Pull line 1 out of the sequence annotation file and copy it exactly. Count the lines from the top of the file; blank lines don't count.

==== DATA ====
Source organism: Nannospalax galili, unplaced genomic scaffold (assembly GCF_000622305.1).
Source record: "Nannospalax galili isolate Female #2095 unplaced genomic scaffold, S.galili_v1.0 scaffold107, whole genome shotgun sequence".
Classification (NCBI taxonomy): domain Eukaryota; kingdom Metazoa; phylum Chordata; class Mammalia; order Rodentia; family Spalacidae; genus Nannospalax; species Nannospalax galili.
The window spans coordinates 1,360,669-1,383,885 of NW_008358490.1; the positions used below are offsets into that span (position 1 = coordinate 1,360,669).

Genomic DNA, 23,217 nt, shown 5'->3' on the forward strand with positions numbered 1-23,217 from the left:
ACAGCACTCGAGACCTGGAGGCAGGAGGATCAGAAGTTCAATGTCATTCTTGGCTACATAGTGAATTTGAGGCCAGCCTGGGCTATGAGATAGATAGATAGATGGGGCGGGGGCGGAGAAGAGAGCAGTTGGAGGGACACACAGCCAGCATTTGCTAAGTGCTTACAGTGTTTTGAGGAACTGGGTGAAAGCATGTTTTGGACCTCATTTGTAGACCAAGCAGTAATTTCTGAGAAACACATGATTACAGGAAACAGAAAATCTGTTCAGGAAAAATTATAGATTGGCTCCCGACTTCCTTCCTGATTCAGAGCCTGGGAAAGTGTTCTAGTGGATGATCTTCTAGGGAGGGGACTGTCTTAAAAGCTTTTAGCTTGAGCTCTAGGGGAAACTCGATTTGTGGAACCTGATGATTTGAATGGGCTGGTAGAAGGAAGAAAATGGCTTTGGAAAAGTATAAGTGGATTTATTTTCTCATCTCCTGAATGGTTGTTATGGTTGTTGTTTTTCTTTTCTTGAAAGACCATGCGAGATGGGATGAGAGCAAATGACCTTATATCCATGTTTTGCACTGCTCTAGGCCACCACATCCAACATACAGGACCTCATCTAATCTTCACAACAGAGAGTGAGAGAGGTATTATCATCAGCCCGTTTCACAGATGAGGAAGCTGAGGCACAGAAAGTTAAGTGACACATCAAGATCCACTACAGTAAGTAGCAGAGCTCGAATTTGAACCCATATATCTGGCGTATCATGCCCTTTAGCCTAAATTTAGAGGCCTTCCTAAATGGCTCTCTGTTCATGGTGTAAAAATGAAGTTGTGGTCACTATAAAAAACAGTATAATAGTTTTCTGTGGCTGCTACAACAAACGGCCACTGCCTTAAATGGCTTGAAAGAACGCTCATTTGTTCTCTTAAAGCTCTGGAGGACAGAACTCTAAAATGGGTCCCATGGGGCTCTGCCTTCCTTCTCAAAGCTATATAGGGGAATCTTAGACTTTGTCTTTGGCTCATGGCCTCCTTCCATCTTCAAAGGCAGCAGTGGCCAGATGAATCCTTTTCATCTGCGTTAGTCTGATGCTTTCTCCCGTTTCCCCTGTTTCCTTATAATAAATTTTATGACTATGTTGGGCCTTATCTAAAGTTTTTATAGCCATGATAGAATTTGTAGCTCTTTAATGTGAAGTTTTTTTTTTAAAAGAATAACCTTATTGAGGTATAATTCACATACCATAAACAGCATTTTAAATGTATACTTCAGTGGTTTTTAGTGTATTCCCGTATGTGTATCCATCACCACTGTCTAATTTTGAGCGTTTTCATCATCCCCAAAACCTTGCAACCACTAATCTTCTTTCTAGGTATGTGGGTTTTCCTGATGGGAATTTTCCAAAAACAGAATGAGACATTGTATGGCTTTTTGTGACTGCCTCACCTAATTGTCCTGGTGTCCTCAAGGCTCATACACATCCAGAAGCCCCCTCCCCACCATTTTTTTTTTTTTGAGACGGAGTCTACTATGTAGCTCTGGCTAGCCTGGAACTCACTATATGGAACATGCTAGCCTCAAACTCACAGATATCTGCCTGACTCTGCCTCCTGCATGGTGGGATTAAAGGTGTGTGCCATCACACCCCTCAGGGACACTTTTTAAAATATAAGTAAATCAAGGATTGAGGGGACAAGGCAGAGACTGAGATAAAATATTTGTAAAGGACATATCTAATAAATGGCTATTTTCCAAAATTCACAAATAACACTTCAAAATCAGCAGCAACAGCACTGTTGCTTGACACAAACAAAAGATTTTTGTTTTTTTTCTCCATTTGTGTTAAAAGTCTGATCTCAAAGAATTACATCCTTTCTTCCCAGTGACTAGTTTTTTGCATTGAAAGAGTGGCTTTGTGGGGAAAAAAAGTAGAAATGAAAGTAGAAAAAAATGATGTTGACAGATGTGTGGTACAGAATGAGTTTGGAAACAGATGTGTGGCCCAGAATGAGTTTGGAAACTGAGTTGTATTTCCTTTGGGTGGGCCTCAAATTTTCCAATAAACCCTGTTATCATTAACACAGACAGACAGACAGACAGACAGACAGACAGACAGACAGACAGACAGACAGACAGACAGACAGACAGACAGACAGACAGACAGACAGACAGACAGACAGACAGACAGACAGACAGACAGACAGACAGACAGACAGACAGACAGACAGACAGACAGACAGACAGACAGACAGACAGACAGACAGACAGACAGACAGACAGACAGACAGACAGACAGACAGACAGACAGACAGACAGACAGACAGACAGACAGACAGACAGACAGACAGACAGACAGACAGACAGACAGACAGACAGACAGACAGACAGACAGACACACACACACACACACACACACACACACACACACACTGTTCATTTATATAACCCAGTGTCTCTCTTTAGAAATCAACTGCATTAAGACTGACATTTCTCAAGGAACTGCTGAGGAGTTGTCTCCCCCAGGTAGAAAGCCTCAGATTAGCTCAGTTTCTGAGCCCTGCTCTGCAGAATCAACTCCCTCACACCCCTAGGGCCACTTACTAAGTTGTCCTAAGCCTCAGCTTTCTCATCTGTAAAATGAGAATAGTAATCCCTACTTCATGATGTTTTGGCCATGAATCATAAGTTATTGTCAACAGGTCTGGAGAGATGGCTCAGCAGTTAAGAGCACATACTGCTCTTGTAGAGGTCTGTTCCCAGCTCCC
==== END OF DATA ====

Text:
Source organism: Nannospalax galili, unplaced genomic scaffold (assembly GCF_000622305.1).